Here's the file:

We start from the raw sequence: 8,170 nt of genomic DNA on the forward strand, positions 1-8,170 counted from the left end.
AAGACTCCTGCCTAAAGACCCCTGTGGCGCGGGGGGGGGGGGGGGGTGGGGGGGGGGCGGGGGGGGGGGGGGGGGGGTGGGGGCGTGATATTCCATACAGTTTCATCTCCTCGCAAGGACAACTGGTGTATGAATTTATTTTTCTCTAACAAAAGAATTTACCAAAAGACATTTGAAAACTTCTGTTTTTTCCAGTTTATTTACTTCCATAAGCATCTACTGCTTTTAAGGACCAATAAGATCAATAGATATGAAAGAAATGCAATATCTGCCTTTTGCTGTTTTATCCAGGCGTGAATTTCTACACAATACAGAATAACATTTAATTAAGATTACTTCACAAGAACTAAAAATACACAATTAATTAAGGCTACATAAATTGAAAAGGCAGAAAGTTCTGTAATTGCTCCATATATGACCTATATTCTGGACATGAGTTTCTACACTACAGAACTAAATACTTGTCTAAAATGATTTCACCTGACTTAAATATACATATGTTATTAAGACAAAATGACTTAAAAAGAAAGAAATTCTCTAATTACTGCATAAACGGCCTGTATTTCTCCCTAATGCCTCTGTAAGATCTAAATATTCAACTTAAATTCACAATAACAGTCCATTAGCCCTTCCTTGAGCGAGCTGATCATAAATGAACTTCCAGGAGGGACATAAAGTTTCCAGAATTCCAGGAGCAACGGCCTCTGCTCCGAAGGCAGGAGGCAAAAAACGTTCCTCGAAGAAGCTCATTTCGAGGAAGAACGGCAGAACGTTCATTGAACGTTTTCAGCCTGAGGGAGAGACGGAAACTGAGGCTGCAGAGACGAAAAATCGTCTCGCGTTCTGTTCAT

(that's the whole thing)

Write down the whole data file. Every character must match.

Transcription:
We start from the raw sequence: 8,170 nt of genomic DNA on the forward strand, positions 1-8,170 counted from the left end.
AAGACTCCTGCCTAAAGACCCCTGTGGCGCGGGGGGGGGGGGGGGGTGGGGGGGGGGCGGGGGGGGGGGGGGGGGGGTGGGGGCGTGATATTCCATACAGTTTCATCTCCTCGCAAGGACAACTGGTGTATGAATTTATTTTTCTCTAACAAAAGAATTTACCAAAAGACATTTGAAAACTTCTGTTTTTTCCAGTTTATTTACTTCCATAAGCATCTACTGCTTTTAAGGACCAATAAGATCAATAGATATGAAAGAAATGCAATATCTGCCTTTTGCTGTTTTATCCAGGCGTGAATTTCTACACAATACAGAATAACATTTAATTAAGATTACTTCACAAGAACTAAAAATACACAATTAATTAAGGCTACATAAATTGAAAAGGCAGAAAGTTCTGTAATTGCTCCATATATGACCTATATTCTGGACATGAGTTTCTACACTACAGAACTAAATACTTGTCTAAAATGATTTCACCTGACTTAAATATACATATGTTATTAAGACAAAATGACTTAAAAAGAAAGAAATTCTCTAATTACTGCATAAACGGCCTGTATTTCTCCCTAATGCCTCTGTAAGATCTAAATATTCAACTTAAATTCACAATAACAGTCCATTAGCCCTTCCTTGAGCGAGCTGATCATAAATGAACTTCCAGGAGGGACATAAAGTTTCCAGAATTCCAGGAGCAACGGCCTCTGCTCCGAAGGCAGGAGGCAAAAAACGTTCCTCGAAGAAGCTCATTTCGAGGAAGAACGGCAGAACGTTCATTGAACGTTTTCAGCCTGAGGGAGAGACGGAAACTGAGGCTGCAGAGACGAAAAATCGTCTCGCGTTCTGTTCAT